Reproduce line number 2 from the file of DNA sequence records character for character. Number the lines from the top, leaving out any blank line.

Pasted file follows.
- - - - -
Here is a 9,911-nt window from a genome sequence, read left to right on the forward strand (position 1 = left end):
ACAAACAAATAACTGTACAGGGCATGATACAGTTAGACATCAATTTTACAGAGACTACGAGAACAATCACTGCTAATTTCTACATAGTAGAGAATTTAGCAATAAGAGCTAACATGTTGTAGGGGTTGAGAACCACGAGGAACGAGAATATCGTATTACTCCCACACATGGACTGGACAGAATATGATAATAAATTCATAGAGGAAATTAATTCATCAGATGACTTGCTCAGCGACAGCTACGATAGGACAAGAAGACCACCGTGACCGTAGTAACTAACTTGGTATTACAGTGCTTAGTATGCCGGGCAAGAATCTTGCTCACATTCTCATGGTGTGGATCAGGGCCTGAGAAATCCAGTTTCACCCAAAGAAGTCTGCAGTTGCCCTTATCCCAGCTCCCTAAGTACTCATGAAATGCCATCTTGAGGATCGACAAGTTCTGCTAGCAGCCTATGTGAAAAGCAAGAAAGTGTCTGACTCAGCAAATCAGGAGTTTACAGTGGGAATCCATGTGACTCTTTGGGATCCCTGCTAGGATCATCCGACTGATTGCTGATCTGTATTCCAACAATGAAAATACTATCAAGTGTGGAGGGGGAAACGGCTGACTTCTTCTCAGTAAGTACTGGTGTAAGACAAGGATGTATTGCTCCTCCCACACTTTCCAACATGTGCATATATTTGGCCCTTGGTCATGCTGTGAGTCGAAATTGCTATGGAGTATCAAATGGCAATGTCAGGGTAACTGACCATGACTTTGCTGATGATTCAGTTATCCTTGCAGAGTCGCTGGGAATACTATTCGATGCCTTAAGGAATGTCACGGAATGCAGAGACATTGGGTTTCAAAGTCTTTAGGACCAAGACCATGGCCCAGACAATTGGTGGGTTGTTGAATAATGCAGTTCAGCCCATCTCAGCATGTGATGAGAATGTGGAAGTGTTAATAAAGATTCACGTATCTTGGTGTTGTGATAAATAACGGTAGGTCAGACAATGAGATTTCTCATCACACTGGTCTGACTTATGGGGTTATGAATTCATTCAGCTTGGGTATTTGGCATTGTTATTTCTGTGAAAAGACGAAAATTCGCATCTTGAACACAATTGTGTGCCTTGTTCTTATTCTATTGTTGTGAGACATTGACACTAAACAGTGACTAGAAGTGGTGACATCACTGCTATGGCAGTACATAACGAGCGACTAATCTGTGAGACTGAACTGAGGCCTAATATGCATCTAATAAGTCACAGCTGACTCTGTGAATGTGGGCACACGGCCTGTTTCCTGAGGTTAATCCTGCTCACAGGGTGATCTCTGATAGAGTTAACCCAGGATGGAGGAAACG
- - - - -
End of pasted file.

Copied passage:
ACAAACAAATAACTGTACAGGGCATGATACAGTTAGACATCAATTTTACAGAGACTACGAGAACAATCACTGCTAATTTCTACATAGTAGAGAATTTAGCAATAAGAGCTAACATGTTGTAGGGGTTGAGAACCACGAGGAACGAGAATATCGTATTACTCCCACACATGGACTGGACAGAATATGATAATAAATTCATAGAGGAAATTAATTCATCAGATGACTTGCTCAGCGACAGCTACGATAGGACAAGAAGACCACCGTGACCGTAGTAACTAACTTGGTATTACAGTGCTTAGTATGCCGGGCAAGAATCTTGCTCACATTCTCATGGTGTGGATCAGGGCCTGAGAAATCCAGTTTCACCCAAAGAAGTCTGCAGTTGCCCTTATCCCAGCTCCCTAAGTACTCATGAAATGCCATCTTGAGGATCGACAAGTTCTGCTAGCAGCCTATGTGAAAAGCAAGAAAGTGTCTGACTCAGCAAATCAGGAGTTTACAGTGGGAATCCATGTGACTCTTTGGGATCCCTGCTAGGATCATCCGACTGATTGCTGATCTGTATTCCAACAATGAAAATACTATCAAGTGTGGAGGGGGAAACGGCTGACTTCTTCTCAGTAAGTACTGGTGTAAGACAAGGATGTATTGCTCCTCCCACACTTTCCAACATGTGCATATATTTGGCCCTTGGTCATGCTGTGAGTCGAAATTGCTATGGAGTATCAAATGGCAATGTCAGGGTAACTGACCATGACTTTGCTGATGATTCAGTTATCCTTGCAGAGTCGCTGGGAATACTATTCGATGCCTTAAGGAATGTCACGGAATGCAGAGACATTGGGTTTCAAAGTCTTTAGGACCAAGACCATGGCCCAGACAATTGGTGGGTTGTTGAATAATGCAGTTCAGCCCATCTCAGCATGTGATGAGAATGTGGAAGTGTTAATAAAGATTCACGTATCTTGGTGTTGTGATAAATAACGGTAGGTCAGACAATGAGATTTCTCATCACACTGGTCTGACTTATGGGGTTATGAATTCATTCAGCTTGGGTATTTGGCATTGTTATTTCTGTGAAAAGACGAAAATTCGCATCTTGAACACAATTGTGTGCCTTGTTCTTATTCTATTGTTGTGAGACATTGACACTAAACAGTGACTAGAAGTGGTGACATCACTGCTATGGCAGTACATAACGAGCGACTAATCTGTGAGACTGAACTGAGGCCTAATATGCATCTAATAAGTCACAGCTGACTCTGTGAATGTGGGCACACGGCCTGTTTCCTGAGGTTAATCCTGCTCACAGGGTGATCTCTGATAGAGTTAACCCAGGATGGAGGAAACG